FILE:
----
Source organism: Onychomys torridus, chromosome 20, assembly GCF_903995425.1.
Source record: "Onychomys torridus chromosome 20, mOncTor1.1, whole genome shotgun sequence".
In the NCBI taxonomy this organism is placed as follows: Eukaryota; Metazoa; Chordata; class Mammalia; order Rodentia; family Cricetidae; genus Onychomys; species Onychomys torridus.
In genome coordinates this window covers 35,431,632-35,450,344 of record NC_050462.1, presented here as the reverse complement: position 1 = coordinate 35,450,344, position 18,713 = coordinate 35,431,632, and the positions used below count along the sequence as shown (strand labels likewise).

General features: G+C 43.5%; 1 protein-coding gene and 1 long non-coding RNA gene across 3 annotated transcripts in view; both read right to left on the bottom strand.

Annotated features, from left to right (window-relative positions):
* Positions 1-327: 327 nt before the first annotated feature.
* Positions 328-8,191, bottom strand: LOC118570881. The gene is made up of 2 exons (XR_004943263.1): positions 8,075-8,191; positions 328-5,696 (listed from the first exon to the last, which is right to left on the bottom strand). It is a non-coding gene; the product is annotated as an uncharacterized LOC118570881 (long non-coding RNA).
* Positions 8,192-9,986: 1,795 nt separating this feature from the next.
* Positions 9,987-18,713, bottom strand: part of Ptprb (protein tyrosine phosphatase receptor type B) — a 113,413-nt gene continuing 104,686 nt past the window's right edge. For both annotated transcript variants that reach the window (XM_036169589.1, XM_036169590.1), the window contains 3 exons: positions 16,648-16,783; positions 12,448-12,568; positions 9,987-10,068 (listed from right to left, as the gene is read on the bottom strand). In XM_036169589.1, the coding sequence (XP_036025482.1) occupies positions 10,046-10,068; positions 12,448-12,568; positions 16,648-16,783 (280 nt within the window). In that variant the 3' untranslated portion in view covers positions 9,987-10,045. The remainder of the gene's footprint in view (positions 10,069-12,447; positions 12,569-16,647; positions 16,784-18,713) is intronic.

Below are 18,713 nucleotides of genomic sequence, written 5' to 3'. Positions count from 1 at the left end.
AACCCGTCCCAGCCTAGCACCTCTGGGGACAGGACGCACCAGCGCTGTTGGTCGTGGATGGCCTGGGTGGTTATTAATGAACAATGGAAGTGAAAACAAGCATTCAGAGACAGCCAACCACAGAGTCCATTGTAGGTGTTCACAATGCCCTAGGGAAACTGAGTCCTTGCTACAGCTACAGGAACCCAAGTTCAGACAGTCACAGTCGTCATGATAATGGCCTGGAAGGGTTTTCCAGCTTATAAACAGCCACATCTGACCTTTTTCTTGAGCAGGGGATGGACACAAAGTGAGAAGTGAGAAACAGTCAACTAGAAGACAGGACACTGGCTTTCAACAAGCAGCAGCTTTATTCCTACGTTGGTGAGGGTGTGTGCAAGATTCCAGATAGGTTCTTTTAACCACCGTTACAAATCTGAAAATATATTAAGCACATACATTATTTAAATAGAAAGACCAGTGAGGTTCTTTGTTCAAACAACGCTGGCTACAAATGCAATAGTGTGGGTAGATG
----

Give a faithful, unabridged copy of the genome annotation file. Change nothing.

Source organism: Onychomys torridus, chromosome 20, assembly GCF_903995425.1.
Source record: "Onychomys torridus chromosome 20, mOncTor1.1, whole genome shotgun sequence".
In the NCBI taxonomy this organism is placed as follows: Eukaryota; Metazoa; Chordata; class Mammalia; order Rodentia; family Cricetidae; genus Onychomys; species Onychomys torridus.
In genome coordinates this window covers 35,431,632-35,450,344 of record NC_050462.1, presented here as the reverse complement: position 1 = coordinate 35,450,344, position 18,713 = coordinate 35,431,632, and the positions used below count along the sequence as shown (strand labels likewise).

General features: G+C 43.5%; 1 protein-coding gene and 1 long non-coding RNA gene across 3 annotated transcripts in view; both read right to left on the bottom strand.

Annotated features, from left to right (window-relative positions):
* Positions 1-327: 327 nt before the first annotated feature.
* Positions 328-8,191, bottom strand: LOC118570881. The gene is made up of 2 exons (XR_004943263.1): positions 8,075-8,191; positions 328-5,696 (listed from the first exon to the last, which is right to left on the bottom strand). It is a non-coding gene; the product is annotated as an uncharacterized LOC118570881 (long non-coding RNA).
* Positions 8,192-9,986: 1,795 nt separating this feature from the next.
* Positions 9,987-18,713, bottom strand: part of Ptprb (protein tyrosine phosphatase receptor type B) — a 113,413-nt gene continuing 104,686 nt past the window's right edge. For both annotated transcript variants that reach the window (XM_036169589.1, XM_036169590.1), the window contains 3 exons: positions 16,648-16,783; positions 12,448-12,568; positions 9,987-10,068 (listed from right to left, as the gene is read on the bottom strand). In XM_036169589.1, the coding sequence (XP_036025482.1) occupies positions 10,046-10,068; positions 12,448-12,568; positions 16,648-16,783 (280 nt within the window). In that variant the 3' untranslated portion in view covers positions 9,987-10,045. The remainder of the gene's footprint in view (positions 10,069-12,447; positions 12,569-16,647; positions 16,784-18,713) is intronic.

Below are 18,713 nucleotides of genomic sequence, written 5' to 3'. Positions count from 1 at the left end.
AACCCGTCCCAGCCTAGCACCTCTGGGGACAGGACGCACCAGCGCTGTTGGTCGTGGATGGCCTGGGTGGTTATTAATGAACAATGGAAGTGAAAACAAGCATTCAGAGACAGCCAACCACAGAGTCCATTGTAGGTGTTCACAATGCCCTAGGGAAACTGAGTCCTTGCTACAGCTACAGGAACCCAAGTTCAGACAGTCACAGTCGTCATGATAATGGCCTGGAAGGGTTTTCCAGCTTATAAACAGCCACATCTGACCTTTTTCTTGAGCAGGGGATGGACACAAAGTGAGAAGTGAGAAACAGTCAACTAGAAGACAGGACACTGGCTTTCAACAAGCAGCAGCTTTATTCCTACGTTGGTGAGGGTGTGTGCAAGATTCCAGATAGGTTCTTTTAACCACCGTTACAAATCTGAAAATATATTAAGCACATACATTATTTAAATAGAAAGACCAGTGAGGTTCTTTGTTCAAACAACGCTGGCTACAAATGCAATAGTGTGGGTAGATG